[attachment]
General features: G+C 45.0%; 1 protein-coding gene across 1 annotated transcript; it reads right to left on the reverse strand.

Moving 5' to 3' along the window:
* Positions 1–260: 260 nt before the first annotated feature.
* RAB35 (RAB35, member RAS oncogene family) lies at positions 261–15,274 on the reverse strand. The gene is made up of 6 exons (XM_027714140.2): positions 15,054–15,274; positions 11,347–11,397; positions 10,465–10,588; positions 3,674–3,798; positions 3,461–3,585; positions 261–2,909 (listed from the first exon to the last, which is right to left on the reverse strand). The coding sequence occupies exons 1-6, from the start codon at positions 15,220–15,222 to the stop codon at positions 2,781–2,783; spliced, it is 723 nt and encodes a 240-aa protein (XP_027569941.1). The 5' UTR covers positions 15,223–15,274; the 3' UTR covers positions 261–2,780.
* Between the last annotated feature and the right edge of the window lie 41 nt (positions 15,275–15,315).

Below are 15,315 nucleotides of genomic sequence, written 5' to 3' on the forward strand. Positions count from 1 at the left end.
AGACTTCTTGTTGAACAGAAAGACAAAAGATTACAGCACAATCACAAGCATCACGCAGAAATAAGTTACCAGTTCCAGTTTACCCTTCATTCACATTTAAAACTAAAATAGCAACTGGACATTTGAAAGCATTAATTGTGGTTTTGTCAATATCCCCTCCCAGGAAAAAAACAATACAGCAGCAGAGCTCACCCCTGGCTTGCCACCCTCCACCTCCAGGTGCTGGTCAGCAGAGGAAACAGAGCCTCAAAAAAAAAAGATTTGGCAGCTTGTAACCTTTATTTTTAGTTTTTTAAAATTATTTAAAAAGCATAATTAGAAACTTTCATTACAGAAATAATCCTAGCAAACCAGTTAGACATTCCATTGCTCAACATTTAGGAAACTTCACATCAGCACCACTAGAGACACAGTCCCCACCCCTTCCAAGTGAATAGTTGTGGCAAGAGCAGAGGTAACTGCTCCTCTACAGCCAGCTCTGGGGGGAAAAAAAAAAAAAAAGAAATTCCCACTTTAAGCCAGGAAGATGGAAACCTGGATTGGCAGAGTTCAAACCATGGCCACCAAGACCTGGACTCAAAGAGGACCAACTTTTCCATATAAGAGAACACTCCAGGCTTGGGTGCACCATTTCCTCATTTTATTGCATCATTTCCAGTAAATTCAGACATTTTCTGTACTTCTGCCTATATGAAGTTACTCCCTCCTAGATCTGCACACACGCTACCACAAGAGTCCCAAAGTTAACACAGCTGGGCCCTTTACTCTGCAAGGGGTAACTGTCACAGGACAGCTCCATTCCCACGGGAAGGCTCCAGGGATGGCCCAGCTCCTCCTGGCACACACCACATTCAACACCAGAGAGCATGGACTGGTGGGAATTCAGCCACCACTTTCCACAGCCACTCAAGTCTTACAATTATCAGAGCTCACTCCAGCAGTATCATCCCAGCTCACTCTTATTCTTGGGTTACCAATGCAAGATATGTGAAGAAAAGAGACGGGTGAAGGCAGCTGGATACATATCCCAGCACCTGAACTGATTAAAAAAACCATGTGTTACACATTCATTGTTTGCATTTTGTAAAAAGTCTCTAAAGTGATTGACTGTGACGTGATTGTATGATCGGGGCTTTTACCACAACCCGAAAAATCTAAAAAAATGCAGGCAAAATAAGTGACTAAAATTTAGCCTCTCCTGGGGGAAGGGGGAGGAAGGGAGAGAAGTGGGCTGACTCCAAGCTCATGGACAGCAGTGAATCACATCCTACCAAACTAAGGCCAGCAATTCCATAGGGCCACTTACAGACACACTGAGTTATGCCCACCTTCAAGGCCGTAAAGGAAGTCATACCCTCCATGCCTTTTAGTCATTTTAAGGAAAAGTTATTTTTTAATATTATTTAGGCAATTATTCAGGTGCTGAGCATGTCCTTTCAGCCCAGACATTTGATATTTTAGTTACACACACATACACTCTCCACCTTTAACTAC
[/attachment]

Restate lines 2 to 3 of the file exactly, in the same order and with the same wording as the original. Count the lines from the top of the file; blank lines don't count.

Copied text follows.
Moving 5' to 3' along the window:
* Positions 1–260: 260 nt before the first annotated feature.